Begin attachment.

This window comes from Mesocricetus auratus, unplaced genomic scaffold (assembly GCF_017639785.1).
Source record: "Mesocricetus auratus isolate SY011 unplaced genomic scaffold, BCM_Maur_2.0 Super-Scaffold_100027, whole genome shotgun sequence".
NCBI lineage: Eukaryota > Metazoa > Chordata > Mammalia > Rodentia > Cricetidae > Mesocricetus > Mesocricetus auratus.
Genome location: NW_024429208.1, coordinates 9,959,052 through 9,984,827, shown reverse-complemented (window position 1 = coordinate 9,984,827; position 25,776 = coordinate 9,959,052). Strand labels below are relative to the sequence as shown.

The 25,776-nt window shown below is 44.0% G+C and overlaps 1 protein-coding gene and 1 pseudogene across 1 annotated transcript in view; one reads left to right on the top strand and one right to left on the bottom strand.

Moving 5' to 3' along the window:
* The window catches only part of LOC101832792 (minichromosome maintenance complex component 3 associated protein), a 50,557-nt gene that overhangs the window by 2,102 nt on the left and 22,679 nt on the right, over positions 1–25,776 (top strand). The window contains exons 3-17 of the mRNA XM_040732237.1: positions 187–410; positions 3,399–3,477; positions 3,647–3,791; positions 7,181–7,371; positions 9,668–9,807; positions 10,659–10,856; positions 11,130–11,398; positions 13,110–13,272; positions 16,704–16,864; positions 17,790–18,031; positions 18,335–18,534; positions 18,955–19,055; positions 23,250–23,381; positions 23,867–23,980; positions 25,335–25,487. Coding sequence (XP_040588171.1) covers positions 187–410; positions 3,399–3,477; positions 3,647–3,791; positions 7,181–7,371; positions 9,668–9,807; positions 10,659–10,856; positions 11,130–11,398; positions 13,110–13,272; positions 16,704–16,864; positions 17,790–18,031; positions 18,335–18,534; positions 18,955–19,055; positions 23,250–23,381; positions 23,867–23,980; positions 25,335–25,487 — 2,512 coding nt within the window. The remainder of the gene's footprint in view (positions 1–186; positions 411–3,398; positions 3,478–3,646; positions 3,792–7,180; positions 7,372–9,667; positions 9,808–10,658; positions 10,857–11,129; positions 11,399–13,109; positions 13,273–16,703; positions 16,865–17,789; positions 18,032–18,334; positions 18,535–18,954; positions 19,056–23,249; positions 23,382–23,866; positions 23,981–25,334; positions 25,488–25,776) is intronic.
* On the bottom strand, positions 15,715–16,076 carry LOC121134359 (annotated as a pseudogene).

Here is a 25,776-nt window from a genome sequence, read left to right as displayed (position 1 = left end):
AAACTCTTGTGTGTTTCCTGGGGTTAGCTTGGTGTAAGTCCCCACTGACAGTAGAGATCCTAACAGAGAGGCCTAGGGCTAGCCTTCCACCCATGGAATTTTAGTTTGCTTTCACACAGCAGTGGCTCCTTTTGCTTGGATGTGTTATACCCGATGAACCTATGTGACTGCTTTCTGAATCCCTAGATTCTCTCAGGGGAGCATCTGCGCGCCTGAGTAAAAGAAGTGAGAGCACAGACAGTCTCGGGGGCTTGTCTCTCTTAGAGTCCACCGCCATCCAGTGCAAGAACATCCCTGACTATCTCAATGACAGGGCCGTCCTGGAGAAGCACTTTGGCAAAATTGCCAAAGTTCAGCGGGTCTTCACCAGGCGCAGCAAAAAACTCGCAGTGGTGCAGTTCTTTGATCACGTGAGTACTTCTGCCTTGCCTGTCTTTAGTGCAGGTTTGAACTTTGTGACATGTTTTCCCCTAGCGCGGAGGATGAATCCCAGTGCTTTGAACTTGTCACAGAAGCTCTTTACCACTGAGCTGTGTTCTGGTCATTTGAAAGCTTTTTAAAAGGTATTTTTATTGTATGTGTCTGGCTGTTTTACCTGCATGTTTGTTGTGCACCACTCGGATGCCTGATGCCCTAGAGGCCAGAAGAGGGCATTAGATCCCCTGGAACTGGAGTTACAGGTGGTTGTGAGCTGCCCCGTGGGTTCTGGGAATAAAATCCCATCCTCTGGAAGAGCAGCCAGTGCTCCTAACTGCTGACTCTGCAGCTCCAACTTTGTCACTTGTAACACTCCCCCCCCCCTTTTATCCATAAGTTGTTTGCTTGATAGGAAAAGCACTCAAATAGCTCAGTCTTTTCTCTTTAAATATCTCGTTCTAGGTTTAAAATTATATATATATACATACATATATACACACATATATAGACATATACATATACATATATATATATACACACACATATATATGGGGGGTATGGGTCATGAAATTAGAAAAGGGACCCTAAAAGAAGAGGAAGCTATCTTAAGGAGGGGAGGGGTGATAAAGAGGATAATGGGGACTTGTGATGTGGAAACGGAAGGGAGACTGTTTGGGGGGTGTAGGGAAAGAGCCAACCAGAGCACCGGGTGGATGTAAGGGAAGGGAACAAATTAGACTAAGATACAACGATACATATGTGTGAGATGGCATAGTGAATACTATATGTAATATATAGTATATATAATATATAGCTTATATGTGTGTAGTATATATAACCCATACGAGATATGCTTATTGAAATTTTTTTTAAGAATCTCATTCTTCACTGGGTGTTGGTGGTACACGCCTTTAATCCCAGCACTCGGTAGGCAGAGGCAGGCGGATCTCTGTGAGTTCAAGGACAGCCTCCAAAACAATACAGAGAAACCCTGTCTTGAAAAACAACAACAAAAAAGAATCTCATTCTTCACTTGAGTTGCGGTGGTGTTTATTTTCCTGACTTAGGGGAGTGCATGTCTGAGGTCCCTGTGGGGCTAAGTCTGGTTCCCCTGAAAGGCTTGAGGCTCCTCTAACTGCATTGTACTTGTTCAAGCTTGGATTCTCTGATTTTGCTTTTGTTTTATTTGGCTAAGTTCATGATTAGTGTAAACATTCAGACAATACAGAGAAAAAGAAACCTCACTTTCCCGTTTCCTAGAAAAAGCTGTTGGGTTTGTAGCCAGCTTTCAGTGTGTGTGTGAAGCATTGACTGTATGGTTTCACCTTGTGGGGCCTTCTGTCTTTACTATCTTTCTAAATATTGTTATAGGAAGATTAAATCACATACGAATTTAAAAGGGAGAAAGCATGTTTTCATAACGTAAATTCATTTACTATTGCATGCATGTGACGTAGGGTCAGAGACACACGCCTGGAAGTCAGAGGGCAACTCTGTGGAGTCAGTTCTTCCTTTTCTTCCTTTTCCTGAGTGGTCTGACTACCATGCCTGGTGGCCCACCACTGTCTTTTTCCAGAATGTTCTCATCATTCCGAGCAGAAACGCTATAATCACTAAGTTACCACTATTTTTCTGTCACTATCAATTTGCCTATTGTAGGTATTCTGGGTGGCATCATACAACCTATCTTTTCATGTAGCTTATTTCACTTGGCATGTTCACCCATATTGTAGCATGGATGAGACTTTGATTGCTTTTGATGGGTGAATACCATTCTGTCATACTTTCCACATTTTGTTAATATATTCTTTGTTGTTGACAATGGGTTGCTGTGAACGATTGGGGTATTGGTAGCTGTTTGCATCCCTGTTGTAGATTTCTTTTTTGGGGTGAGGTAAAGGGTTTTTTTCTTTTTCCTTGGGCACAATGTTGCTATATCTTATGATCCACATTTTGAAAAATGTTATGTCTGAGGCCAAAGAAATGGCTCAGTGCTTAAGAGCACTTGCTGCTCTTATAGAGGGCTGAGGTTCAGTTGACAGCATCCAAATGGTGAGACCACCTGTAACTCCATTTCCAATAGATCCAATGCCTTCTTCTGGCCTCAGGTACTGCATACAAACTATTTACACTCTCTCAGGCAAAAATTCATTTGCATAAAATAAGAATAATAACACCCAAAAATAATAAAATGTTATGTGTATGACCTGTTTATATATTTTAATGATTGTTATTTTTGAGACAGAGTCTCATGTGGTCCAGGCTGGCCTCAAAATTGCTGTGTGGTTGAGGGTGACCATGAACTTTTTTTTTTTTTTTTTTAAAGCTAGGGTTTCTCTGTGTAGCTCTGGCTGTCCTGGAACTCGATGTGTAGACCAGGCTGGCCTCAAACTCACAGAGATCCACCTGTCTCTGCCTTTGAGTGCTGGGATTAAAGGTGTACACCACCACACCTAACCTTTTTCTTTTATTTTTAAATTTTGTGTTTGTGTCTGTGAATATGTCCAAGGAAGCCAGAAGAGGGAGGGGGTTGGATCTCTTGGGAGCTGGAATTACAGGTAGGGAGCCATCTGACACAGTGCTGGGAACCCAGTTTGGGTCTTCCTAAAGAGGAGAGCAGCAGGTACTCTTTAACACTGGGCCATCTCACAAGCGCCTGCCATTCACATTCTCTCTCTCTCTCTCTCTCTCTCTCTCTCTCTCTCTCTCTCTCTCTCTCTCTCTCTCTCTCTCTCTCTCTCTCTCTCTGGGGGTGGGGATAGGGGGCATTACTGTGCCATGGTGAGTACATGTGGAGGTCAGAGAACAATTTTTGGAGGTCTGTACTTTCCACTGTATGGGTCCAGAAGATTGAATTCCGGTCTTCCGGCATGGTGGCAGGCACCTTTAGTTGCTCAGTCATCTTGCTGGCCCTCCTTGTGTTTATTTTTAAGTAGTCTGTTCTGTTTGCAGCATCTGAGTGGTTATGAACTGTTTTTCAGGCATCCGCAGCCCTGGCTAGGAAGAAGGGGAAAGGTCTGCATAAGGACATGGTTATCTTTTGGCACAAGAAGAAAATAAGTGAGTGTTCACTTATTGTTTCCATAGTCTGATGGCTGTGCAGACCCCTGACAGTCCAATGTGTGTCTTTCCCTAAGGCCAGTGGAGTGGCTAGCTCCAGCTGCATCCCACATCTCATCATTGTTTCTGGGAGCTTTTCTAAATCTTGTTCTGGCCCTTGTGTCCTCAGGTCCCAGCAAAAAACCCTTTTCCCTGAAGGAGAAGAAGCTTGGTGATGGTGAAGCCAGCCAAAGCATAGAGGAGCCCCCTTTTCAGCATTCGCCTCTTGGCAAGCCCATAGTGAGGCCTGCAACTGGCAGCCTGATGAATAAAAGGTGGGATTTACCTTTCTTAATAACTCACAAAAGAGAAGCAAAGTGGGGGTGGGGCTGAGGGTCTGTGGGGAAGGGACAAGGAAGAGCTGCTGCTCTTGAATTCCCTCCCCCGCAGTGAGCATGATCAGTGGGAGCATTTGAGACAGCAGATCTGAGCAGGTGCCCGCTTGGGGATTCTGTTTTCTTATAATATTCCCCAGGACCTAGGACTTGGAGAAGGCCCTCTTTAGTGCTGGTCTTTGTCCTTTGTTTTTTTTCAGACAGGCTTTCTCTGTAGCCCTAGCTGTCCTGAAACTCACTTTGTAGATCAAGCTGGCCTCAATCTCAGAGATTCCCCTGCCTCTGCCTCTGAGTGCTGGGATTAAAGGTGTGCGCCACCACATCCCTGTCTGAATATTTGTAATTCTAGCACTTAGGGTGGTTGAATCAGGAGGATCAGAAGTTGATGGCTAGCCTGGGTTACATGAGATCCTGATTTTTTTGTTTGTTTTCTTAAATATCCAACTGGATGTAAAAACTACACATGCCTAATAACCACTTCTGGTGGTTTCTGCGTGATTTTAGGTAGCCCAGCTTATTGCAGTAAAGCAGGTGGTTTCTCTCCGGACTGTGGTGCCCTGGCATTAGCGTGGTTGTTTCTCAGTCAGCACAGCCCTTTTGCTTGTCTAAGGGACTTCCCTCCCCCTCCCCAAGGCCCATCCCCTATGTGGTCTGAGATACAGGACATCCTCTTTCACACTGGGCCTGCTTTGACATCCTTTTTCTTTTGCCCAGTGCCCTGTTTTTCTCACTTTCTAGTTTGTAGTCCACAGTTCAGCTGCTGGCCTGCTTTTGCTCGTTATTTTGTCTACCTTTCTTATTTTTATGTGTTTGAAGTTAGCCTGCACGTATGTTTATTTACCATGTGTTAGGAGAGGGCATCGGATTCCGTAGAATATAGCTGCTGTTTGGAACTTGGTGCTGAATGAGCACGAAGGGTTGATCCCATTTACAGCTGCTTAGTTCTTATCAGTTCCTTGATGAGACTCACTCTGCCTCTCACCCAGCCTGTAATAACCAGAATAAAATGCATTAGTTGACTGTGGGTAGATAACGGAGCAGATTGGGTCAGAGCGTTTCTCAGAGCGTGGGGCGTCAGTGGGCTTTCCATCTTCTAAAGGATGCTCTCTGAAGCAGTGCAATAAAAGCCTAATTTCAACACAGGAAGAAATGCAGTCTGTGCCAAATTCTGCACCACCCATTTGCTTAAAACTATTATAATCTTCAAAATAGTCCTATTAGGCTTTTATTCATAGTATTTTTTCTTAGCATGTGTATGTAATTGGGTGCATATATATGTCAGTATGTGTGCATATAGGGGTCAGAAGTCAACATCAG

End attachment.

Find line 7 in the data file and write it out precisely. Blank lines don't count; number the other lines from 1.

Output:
* The window catches only part of LOC101832792 (minichromosome maintenance complex component 3 associated protein), a 50,557-nt gene that overhangs the window by 2,102 nt on the left and 22,679 nt on the right, over positions 1–25,776 (top strand). The window contains exons 3-17 of the mRNA XM_040732237.1: positions 187–410; positions 3,399–3,477; positions 3,647–3,791; positions 7,181–7,371; positions 9,668–9,807; positions 10,659–10,856; positions 11,130–11,398; positions 13,110–13,272; positions 16,704–16,864; positions 17,790–18,031; positions 18,335–18,534; positions 18,955–19,055; positions 23,250–23,381; positions 23,867–23,980; positions 25,335–25,487. Coding sequence (XP_040588171.1) covers positions 187–410; positions 3,399–3,477; positions 3,647–3,791; positions 7,181–7,371; positions 9,668–9,807; positions 10,659–10,856; positions 11,130–11,398; positions 13,110–13,272; positions 16,704–16,864; positions 17,790–18,031; positions 18,335–18,534; positions 18,955–19,055; positions 23,250–23,381; positions 23,867–23,980; positions 25,335–25,487 — 2,512 coding nt within the window. The remainder of the gene's footprint in view (positions 1–186; positions 411–3,398; positions 3,478–3,646; positions 3,792–7,180; positions 7,372–9,667; positions 9,808–10,658; positions 10,857–11,129; positions 11,399–13,109; positions 13,273–16,703; positions 16,865–17,789; positions 18,032–18,334; positions 18,535–18,954; positions 19,056–23,249; positions 23,382–23,866; positions 23,981–25,334; positions 25,488–25,776) is intronic.